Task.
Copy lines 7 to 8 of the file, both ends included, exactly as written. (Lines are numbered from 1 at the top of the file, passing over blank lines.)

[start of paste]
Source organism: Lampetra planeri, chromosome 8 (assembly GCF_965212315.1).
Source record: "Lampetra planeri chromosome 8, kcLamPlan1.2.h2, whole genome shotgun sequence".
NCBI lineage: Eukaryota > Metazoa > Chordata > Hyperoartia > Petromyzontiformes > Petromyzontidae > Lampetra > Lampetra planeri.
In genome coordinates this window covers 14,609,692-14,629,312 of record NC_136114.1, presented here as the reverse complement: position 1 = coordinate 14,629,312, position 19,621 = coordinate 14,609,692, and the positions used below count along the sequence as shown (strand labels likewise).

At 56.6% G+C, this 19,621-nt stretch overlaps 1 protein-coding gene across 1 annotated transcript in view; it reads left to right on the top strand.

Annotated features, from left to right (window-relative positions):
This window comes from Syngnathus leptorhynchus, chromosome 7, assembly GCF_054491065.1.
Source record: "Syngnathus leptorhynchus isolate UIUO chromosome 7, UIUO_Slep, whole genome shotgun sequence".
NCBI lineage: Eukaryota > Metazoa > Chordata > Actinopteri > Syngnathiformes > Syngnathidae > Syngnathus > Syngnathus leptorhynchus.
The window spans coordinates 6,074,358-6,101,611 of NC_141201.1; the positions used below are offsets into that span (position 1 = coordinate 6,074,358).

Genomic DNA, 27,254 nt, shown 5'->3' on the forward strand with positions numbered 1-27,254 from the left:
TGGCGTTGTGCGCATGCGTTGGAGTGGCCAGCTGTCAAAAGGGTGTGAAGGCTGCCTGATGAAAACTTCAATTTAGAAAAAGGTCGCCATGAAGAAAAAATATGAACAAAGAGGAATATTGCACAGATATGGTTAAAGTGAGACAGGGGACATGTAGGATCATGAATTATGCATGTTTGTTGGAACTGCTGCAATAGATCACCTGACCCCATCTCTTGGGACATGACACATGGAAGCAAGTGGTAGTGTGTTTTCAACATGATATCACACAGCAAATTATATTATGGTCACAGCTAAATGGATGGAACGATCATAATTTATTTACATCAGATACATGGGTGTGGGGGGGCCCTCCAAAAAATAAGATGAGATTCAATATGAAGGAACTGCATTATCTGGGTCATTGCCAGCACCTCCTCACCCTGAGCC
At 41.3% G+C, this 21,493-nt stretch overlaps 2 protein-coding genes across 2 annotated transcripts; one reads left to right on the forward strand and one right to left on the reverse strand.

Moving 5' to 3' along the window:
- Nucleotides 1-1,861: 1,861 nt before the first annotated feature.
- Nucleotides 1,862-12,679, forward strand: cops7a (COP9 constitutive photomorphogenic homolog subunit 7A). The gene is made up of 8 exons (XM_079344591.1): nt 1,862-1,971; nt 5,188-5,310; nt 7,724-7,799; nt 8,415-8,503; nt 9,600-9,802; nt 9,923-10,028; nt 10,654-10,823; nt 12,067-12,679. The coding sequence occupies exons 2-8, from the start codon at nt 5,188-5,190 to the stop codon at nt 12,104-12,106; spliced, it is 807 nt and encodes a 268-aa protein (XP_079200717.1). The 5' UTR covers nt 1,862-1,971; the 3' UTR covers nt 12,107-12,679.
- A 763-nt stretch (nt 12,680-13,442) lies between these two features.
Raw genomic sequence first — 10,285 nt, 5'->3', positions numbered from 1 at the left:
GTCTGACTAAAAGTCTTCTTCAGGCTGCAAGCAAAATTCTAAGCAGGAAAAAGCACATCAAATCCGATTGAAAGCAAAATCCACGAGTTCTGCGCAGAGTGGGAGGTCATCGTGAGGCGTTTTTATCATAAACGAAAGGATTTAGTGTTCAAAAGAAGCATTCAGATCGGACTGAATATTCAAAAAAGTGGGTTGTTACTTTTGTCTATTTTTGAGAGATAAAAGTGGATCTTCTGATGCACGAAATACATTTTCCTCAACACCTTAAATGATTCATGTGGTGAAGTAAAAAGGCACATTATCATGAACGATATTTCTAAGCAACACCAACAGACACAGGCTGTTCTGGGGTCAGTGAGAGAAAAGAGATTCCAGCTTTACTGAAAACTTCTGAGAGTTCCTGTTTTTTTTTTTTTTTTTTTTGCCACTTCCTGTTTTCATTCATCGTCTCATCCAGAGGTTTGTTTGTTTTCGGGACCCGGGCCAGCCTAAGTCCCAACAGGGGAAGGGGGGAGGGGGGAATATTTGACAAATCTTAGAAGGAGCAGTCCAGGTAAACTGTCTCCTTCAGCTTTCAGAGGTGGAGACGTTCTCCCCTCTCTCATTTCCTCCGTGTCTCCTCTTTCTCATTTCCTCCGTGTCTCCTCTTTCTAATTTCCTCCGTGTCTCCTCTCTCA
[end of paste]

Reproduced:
This window comes from Syngnathus leptorhynchus, chromosome 7, assembly GCF_054491065.1.
Source record: "Syngnathus leptorhynchus isolate UIUO chromosome 7, UIUO_Slep, whole genome shotgun sequence".